Canning 101: Fruit Butter (Recipe: Rhubarb-Pear Butter)

Every summer I gravitate toward making fruit butters instead of jam. Don’t get me wrong, I love jam, but the sugar-free, pectin-free, concentrated flavor of a fruit spread has a greater draw.

Despite the warm days, I’ll let a pot of ripe fruit simmer down to a sticky and sweet mess on the stove, pair it with a spice just for fun, add a natural sweetener if needed and jar it up for winter.

It’s the perfect way to capture the essence of summer and store it on my pantry shelves.

So, what IS a fruit butter anyway?

Jam expert Marisa McClellan gives this description in a recent Q & A on making butters:

“A fruit butter is named as such because it mimics the smooth spreadability of softened butter. It is cooked low and slow for a number of hours, in order to evaporate the excess liquid, concentrate the fruit flavors and intensify the innate sweetness in the fruit. Thanks to this concentration, it typically contains a minimal amount of additional sweetener.”

Tips for the best fruit butters:

Making butter simpler than you think, in fact, it’s a lot like making baby food! Here are a few tips to guarantee success for your first batch:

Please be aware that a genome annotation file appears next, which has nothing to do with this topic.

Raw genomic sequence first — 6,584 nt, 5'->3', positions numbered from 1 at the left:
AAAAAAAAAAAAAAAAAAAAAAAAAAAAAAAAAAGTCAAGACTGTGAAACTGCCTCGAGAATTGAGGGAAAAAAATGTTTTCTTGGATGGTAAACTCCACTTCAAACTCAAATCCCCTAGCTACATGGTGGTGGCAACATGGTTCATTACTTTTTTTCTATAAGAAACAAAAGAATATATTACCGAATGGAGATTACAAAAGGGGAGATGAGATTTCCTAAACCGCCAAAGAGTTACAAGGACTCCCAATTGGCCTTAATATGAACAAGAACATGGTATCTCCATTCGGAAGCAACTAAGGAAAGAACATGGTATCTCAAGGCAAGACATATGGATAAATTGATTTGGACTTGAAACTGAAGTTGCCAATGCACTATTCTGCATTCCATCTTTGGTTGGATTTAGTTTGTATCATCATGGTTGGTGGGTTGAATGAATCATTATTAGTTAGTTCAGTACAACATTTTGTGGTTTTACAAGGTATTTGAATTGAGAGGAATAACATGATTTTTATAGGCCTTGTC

• Use very ripe fruit for maximum sweetness.
  • Stay close-by. Butters require some babysitting, so bring a book, or some peas to shell.
  • Don’t rush it. The longer the butter cooks, the more it will reduce and the more concentrated the flavor will be.
  • With the absence of sugar, fruit butters don’t last quite as long as jam, so plan to use them up before spring for maximum enjoyment. Better yet, top the jars with a bow and give them away as Christmas gifts. Be sure to label them with a best before date.

Rhubarb-Pear Butter

This rhubarb-pear butter recipes was quite accidental in it’s evolution. I was actually making baby food with some way-overripe pears I had around. At some point I decided to toss in a bag of frozen diced rhubarb from the freezer, a blob of honey, and it turned into fruit butter.

Good thing I did, because it was my favorite spread that summer and remains one of my top flavor combination. The super sweet pears complement the tart rhubarb perfectly and a little dash of spices ( I used cardamom, but cinnamon would be lovely, too) turns the butter into something quite decadent.

My favorite way to enjoy this butter is slathered onto a warm scone, but my sons may disagree; they love it stirred into yogurt.

Recipe: Pear-Rhubarb Butter

Makes 6- 250ml jars

  • 1 full 6-quart pot of pears, washed, quartered, stems removed
  • ½ cup apple juice or water